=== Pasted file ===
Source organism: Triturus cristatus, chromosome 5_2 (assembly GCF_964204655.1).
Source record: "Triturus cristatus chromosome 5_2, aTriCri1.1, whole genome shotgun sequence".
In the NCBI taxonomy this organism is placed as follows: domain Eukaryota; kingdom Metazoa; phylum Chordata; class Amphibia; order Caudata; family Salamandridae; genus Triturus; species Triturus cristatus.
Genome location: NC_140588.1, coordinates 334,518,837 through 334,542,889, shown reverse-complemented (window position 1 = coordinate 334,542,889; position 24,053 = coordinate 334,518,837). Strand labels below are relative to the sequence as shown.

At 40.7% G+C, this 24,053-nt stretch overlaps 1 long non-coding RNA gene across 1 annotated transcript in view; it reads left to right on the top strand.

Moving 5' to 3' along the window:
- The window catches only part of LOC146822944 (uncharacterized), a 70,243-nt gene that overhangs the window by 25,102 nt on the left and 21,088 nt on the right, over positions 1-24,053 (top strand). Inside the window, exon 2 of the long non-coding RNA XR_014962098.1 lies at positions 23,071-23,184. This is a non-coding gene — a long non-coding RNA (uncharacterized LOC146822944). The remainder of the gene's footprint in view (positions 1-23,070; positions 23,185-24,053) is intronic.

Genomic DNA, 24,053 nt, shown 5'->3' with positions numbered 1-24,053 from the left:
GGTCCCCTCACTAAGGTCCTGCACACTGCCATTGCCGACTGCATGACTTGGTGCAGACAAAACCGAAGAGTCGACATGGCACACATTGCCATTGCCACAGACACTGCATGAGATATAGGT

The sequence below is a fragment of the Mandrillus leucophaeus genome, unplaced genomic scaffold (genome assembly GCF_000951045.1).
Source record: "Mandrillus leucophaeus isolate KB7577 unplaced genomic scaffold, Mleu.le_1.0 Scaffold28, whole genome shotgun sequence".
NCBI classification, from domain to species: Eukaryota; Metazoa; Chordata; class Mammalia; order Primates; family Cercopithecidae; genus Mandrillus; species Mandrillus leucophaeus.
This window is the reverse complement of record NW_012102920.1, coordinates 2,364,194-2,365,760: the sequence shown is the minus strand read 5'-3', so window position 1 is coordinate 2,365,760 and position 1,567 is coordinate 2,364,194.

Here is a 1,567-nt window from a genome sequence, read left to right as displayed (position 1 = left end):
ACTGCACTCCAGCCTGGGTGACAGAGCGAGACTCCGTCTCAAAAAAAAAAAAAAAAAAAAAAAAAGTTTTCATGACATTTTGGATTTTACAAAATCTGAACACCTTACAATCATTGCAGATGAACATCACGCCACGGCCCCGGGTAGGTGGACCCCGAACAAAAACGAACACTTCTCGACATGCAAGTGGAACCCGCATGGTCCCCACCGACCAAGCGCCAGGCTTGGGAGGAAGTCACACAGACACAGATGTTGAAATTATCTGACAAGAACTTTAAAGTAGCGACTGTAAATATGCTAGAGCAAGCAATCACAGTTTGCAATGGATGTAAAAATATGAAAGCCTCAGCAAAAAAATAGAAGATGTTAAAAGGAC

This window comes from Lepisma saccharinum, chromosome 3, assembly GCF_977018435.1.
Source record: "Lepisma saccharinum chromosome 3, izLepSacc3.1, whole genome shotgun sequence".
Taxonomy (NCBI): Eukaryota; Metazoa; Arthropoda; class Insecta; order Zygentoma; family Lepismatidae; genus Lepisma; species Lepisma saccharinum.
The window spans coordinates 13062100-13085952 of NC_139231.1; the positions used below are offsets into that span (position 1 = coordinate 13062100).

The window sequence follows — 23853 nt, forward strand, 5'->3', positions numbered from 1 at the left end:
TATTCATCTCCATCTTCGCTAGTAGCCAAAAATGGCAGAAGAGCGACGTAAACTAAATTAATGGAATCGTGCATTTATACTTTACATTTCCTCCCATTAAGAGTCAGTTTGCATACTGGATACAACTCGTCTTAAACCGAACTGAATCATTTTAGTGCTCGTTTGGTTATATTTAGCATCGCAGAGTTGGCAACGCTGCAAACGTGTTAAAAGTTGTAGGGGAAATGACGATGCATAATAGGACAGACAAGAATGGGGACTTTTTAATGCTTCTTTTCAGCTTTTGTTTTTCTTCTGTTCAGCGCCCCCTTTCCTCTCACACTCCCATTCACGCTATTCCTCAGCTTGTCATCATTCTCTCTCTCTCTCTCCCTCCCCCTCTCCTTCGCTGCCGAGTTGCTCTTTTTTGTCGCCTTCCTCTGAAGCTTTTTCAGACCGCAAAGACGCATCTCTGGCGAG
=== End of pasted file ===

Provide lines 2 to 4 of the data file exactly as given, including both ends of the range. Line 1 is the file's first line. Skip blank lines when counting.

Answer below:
Source record: "Triturus cristatus chromosome 5_2, aTriCri1.1, whole genome shotgun sequence".
In the NCBI taxonomy this organism is placed as follows: domain Eukaryota; kingdom Metazoa; phylum Chordata; class Amphibia; order Caudata; family Salamandridae; genus Triturus; species Triturus cristatus.
Genome location: NC_140588.1, coordinates 334,518,837 through 334,542,889, shown reverse-complemented (window position 1 = coordinate 334,542,889; position 24,053 = coordinate 334,518,837). Strand labels below are relative to the sequence as shown.